It's the kind of day when the streetlights may stay lit all day long. Rain fell for much of the night and now, although it's stopped, the clouds are crouched so low that earth, air, and water seem to have become one.
There are no hard edges in the landscape. The line between field and sky is a smudged gradation of green to grey, and dove-soft fingers of mist twine themselves through the branches of the trees.
It's high tide and the waters of the channels in the estuary are antique mirrors, fashioned from sheets of cold grey metal, polished smooth and burnished to a soft reflective sheen.
In the trees along the river, eagles sit hunched on high branches, their feathers ruffled against the weather.
In the bay, sailboats bob at the dock, a welter of vertical lines against the horizontal planes of water and mist. Behind them, two large freighters rest at anchor, invisible except for their deck lights, glowing soft yellow through the fog.
Gulls are lined along the railings of the dock, gossiping with one another like a group of old men in front of a hardware store. They've all perched facing the water except for one lone rebel who sits facing the road, flapping his wings and displacing those on either side; the class clown, demanding attention of his peers.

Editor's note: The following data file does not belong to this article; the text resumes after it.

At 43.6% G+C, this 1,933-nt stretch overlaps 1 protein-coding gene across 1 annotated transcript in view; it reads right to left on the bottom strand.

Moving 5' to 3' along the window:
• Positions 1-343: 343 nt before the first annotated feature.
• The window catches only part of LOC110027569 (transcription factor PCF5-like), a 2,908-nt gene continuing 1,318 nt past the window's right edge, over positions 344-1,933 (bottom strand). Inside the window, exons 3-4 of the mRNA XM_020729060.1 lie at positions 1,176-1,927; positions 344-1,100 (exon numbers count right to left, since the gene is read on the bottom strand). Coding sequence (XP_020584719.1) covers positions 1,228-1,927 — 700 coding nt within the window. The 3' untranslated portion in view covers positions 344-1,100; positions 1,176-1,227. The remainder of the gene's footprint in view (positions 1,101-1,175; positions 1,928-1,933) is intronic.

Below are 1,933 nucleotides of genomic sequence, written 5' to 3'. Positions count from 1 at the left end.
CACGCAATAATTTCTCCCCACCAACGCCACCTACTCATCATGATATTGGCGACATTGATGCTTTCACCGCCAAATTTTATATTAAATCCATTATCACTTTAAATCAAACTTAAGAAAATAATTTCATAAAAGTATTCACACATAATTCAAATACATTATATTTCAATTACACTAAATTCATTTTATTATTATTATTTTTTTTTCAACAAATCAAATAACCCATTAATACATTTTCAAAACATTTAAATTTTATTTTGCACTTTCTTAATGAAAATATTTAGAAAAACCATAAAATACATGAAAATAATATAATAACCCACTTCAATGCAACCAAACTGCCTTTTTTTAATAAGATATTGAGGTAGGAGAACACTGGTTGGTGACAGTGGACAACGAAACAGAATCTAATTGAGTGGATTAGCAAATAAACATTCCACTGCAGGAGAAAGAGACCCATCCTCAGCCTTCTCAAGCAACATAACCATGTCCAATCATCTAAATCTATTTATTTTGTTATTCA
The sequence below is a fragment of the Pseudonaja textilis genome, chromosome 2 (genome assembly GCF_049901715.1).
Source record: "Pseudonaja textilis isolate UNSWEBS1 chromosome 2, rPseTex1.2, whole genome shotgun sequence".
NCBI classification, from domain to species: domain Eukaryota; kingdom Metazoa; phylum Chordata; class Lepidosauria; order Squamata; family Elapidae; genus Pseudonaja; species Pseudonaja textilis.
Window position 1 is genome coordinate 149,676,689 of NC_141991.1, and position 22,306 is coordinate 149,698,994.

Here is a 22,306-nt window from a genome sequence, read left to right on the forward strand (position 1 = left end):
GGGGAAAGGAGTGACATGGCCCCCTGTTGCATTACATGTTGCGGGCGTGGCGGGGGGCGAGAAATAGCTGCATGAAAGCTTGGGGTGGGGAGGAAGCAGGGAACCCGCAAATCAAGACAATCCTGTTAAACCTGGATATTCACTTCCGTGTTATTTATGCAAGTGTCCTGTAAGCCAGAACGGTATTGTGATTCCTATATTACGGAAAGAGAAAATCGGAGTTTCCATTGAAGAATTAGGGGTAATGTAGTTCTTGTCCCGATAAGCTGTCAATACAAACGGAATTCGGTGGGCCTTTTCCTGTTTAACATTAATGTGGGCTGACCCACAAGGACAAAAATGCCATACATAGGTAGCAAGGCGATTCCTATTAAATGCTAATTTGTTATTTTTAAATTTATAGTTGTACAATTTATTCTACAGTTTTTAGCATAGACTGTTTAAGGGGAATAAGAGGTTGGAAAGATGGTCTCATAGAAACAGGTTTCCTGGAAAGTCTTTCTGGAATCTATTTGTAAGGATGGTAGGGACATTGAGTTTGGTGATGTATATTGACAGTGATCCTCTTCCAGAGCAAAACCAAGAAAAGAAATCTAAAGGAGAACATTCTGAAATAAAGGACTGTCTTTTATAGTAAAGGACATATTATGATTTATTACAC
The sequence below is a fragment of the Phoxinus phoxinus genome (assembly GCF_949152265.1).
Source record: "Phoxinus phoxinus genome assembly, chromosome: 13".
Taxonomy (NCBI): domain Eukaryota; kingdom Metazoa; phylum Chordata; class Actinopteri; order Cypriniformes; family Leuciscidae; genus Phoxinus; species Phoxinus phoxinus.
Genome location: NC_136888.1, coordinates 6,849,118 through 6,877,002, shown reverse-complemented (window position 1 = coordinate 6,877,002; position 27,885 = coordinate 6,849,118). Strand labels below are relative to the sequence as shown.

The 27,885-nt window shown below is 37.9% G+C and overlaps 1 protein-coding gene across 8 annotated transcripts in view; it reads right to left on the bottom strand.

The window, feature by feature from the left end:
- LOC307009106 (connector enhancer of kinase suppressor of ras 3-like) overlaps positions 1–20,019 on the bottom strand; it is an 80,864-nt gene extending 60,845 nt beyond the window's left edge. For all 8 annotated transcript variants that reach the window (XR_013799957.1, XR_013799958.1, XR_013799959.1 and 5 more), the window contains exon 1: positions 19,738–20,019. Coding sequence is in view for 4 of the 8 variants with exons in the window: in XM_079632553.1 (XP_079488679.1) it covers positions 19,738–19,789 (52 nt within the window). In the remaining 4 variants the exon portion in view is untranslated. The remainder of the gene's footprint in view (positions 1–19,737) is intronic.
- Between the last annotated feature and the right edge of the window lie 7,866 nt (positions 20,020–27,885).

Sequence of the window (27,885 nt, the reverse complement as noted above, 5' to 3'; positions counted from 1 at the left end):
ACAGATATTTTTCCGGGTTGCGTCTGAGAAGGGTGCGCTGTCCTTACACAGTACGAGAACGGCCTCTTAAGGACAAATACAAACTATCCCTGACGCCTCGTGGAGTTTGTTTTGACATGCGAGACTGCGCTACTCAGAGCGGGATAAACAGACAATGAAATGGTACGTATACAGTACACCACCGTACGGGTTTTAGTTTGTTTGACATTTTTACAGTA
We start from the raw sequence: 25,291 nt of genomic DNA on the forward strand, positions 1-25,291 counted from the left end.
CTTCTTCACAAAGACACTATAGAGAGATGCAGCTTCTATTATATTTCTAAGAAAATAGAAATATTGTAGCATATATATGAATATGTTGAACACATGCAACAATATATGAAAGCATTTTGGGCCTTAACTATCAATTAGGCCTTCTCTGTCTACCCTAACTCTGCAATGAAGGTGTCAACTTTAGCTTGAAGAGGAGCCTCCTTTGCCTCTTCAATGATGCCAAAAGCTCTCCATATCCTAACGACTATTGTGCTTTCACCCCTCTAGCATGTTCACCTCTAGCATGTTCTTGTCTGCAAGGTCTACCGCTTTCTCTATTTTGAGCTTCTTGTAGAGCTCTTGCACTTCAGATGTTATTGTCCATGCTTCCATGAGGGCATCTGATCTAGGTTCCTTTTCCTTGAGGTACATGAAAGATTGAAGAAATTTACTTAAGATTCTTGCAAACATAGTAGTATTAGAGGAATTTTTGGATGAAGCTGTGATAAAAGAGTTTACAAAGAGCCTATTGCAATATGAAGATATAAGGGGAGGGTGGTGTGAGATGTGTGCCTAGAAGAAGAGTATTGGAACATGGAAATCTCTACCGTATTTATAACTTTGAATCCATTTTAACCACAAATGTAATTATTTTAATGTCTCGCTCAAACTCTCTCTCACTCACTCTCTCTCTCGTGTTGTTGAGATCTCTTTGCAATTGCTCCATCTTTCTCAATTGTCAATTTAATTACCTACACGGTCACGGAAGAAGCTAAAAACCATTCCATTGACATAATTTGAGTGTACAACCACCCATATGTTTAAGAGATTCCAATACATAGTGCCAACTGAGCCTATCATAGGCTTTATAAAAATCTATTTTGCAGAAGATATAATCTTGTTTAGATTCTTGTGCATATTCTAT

There is a slight breeze stirring, speaking of another storm moving our way, carrying with it another great bounty of silvery rain. Several storms wait offshore bringing the prospect of at least a few more soft, dark winter days this week.
Although passersby may lament the loss of blue sky, we know to welcome the coming downpour as part of the music of the seasons: The drumming of the rain gives rise to the murmur and then the roar of our rivers as, replenished, they rush from mountain to lake to shore, shouting through canyons and singing over stones on their way.
Trout shelter in lakes and deep river pools. Small salmon make their way toward the ocean. Birds swoop and wheel over the waters, feeding on both.
Trees rise up from river banks, their branches outstretched to catch the falling rain, their roots reaching deep within the soil in search of water that makes its way underground.
It is an endless, endlessly beautiful, dance and I am blessed to watch it for a while.
Whatever the weather where you are, fierce cold or bright sun, falling rain or dry winds, I hope that your day rings some measure of beauty for you to savour. Have a joyful day.